From time to time we hear the expression "The Butterfly Effect," the idea being that a butterfly beating its wings on one side of the planet can cause a typhoon on the other.  Honestly, I'm not sure that I totally buy into that concept, but I do clearly get the picture that the things we do, the way we behave, things we say, set in motion events that are far outside our comprehension or control.  I'm a firm believer in the power of influence; just the smallest gesture of kindness can soften, to some extent, the heart of the hardest nutcase.  But it's not a guarantee.  There are, of course, many other ways to affect the world around us; just try driving on the wrong side of the freeway during rush hour, that'll cause a breeze between someone's ears.

We have to ask the question, why doesn't God give more immediate — not thousands of years — immediate advance warnings of trouble and disaster?  What purpose might be served by allowing a tsunami to wash across the land and sweep away, not thousands, but hundreds of thousands of, dare I say it, innocent by-standers?  Are there no text-messages of warning?  Out of all of us watching and listening to the broadcast coming down from Heaven, Did nobody get the memo?  Nobody?

Well, of course, no one knows any of these answers, except, perhaps, God Himself.  Or perhaps the answer lies not so much in why He doesn't tell us, but rather in why we aren't listening.  I refuse to believe that God cares nothing for those who die or for those who remain to mourn.  The citizens of planet earth appear to me to be much like a teenage collective; we know it all, and we've got it covered.  One day your child shows up in tears with a broken heart regarding this or that; another one spends the next ten years of life behind constant lock and key.  And all because of circumstances that could have been avoided — if they would have just listened.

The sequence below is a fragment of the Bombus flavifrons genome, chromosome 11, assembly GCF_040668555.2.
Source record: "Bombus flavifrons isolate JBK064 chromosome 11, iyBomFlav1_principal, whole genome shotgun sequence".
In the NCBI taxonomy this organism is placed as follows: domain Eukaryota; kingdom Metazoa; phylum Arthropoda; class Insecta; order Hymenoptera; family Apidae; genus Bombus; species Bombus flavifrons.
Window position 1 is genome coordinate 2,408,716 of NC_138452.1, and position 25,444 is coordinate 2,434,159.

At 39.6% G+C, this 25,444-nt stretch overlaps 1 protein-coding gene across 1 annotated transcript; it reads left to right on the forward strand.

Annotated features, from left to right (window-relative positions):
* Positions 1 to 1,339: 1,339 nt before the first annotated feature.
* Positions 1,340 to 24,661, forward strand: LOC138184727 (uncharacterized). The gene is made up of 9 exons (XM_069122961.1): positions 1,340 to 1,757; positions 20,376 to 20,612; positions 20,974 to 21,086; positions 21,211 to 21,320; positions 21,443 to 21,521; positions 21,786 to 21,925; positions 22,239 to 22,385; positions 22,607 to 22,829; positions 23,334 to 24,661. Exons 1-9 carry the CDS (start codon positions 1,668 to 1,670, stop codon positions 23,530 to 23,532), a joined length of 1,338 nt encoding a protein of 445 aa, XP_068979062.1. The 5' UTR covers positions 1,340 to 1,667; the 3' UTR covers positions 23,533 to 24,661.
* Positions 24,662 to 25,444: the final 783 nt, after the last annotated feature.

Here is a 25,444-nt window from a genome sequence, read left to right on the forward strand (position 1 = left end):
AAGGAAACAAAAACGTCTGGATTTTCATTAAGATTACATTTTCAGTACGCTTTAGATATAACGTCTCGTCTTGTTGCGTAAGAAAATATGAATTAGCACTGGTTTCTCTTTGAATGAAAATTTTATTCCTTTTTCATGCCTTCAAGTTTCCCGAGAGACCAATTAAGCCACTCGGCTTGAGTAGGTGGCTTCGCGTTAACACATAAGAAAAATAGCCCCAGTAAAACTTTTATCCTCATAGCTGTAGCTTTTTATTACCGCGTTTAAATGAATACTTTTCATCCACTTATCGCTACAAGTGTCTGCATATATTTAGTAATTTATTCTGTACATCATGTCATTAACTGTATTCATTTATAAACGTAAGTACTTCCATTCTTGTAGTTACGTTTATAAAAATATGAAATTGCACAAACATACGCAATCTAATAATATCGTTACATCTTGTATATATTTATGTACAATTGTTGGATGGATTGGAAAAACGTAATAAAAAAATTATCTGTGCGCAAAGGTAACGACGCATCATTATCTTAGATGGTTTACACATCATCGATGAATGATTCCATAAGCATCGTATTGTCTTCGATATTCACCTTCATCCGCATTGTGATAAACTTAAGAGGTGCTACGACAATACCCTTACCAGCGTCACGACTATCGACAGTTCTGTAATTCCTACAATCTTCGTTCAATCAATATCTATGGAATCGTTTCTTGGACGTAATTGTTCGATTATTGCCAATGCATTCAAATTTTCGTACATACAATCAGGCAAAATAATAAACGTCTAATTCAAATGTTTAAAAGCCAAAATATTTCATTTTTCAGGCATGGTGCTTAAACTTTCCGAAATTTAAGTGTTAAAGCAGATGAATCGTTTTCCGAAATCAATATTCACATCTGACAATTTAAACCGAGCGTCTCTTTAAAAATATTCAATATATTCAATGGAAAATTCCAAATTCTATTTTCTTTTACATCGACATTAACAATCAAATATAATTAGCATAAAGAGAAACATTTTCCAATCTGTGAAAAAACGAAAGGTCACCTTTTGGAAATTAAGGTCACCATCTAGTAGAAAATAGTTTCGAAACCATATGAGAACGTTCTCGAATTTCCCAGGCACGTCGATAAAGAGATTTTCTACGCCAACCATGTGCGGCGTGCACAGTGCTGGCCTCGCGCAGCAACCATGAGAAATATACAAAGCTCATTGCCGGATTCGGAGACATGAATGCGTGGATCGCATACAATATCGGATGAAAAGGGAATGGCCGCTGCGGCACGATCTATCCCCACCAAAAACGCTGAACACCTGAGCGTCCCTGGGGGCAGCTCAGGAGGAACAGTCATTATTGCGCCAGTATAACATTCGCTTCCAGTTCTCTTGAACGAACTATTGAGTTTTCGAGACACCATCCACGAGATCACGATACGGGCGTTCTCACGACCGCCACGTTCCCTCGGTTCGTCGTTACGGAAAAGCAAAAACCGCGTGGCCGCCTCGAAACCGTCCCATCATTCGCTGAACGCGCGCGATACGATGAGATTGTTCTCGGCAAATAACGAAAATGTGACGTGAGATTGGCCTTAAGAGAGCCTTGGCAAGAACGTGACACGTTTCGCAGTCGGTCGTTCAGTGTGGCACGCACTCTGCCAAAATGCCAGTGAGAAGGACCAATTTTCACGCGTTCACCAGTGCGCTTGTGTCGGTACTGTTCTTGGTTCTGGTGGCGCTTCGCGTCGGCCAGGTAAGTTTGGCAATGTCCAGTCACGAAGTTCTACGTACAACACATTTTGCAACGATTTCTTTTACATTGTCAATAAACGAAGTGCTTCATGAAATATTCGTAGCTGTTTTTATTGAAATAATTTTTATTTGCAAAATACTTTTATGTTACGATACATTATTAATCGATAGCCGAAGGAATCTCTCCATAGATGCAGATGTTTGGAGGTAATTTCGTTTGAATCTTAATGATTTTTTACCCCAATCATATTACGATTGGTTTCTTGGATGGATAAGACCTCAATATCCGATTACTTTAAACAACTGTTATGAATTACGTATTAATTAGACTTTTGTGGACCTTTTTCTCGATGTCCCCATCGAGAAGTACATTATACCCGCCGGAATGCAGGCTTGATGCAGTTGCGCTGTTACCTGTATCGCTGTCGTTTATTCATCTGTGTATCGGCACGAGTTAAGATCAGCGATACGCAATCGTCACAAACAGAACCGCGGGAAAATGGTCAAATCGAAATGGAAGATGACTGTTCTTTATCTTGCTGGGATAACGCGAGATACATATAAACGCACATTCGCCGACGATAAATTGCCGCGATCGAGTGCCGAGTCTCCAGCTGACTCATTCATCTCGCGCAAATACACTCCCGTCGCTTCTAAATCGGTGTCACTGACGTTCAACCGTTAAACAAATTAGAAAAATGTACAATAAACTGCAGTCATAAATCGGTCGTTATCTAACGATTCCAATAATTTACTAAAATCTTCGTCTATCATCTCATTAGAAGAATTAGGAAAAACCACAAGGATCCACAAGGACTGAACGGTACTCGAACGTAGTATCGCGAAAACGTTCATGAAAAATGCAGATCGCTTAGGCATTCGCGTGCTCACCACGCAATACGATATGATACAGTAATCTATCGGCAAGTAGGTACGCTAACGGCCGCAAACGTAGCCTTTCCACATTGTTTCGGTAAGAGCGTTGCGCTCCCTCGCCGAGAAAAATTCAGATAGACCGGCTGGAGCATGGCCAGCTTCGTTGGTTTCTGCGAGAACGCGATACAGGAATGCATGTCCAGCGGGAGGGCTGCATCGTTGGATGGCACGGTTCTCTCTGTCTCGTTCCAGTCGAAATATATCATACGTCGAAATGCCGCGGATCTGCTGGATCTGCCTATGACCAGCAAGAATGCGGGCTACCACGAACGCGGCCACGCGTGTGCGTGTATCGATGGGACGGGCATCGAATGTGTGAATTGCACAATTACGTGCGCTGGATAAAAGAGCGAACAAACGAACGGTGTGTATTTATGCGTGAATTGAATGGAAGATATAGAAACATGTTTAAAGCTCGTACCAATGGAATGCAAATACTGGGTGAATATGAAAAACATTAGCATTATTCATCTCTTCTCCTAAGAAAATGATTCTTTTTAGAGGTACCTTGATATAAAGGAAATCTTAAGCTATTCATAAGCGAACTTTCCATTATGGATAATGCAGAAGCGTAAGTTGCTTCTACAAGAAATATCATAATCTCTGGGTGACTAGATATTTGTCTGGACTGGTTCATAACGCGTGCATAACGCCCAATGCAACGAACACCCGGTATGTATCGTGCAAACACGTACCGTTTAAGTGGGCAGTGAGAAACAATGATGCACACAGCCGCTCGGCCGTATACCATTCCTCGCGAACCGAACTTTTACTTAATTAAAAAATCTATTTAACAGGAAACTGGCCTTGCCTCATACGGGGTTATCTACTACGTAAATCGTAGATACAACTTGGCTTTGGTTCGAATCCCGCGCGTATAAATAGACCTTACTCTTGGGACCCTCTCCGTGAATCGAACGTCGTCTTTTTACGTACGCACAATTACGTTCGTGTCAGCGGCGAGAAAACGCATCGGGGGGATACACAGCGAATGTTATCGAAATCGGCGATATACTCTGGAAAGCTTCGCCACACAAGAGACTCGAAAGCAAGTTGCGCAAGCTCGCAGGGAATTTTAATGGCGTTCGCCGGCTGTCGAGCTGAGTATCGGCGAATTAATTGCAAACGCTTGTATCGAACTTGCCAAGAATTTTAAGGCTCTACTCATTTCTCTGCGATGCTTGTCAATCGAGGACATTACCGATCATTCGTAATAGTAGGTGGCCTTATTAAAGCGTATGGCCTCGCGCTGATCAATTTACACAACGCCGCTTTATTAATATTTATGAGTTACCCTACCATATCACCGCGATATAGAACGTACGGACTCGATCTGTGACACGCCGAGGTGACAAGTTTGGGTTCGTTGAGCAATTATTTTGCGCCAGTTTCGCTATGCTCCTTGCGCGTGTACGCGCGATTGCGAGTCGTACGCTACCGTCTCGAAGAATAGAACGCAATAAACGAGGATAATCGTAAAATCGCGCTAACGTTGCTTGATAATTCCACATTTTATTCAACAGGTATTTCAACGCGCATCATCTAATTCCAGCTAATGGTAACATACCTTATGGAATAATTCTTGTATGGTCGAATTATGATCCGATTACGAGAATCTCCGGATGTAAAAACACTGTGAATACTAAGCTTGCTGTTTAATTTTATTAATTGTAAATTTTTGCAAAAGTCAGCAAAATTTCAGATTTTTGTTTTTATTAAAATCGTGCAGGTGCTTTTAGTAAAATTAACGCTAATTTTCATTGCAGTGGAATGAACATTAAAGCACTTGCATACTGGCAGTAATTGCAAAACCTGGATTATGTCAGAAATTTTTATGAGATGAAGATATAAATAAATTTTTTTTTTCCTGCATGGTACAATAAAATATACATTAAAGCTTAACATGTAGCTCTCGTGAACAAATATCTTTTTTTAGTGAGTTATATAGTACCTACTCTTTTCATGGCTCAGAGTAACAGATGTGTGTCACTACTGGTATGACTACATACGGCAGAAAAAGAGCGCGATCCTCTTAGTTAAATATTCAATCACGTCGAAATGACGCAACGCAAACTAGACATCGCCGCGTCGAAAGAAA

And there, of course, lies part of the problem with communication.  Wisdom is trying to share its advice, but the listener hears a totally different language; it's almost like the parent is speaking in tongues — with no interpreter.  It's been this way since the beginning: "Don't eat that fruit!"  "Don't bow down to that god."  "Don't behave like that."  And for some bizarre reason, man does it anyway.  What more do we think God can do?  If we had a heavenly dream filled with divine instruction, we, or at least the people closest to us, would likely put it down to indigestion.  If God were to write His will in the sky, we'd start looking around for the stunt pilot.

We are unfamiliar with the language of heaven, and often refuse to observe even the signs in the natural world.  I mean, I imagine there were an awful lot of open-mouthed people watching as groups of twos and sevens of the animal kingdom made their deliberate way to the Ark of old, but is there any record of a single soul outside of Noah's family staggering to the door requesting entrance?  Were there no children curious enough to become the first recorded stowaways?

Where are all the good psychics when you need them?  I imagine they're out there still trying to have their first big win.  I don't think I've ever seen that headline: "Physic Wins Lottery — Again!"

All joking aside, whatever the reason that God chooses not to be emphatic with us remains to be seen.  But I imagine that somewhere beyond the veil, preparations are being made to make it very clear why things have gone the way they have.  For now are we seriously going to accuse the single wisest Person in existence of falling down on the job?  Perhaps when our kids talk to us that way, they have a pretty good point; after all, we're only human, right?  We only see so far.  But blindness is not a condition from which God suffers.

Just my take on it ….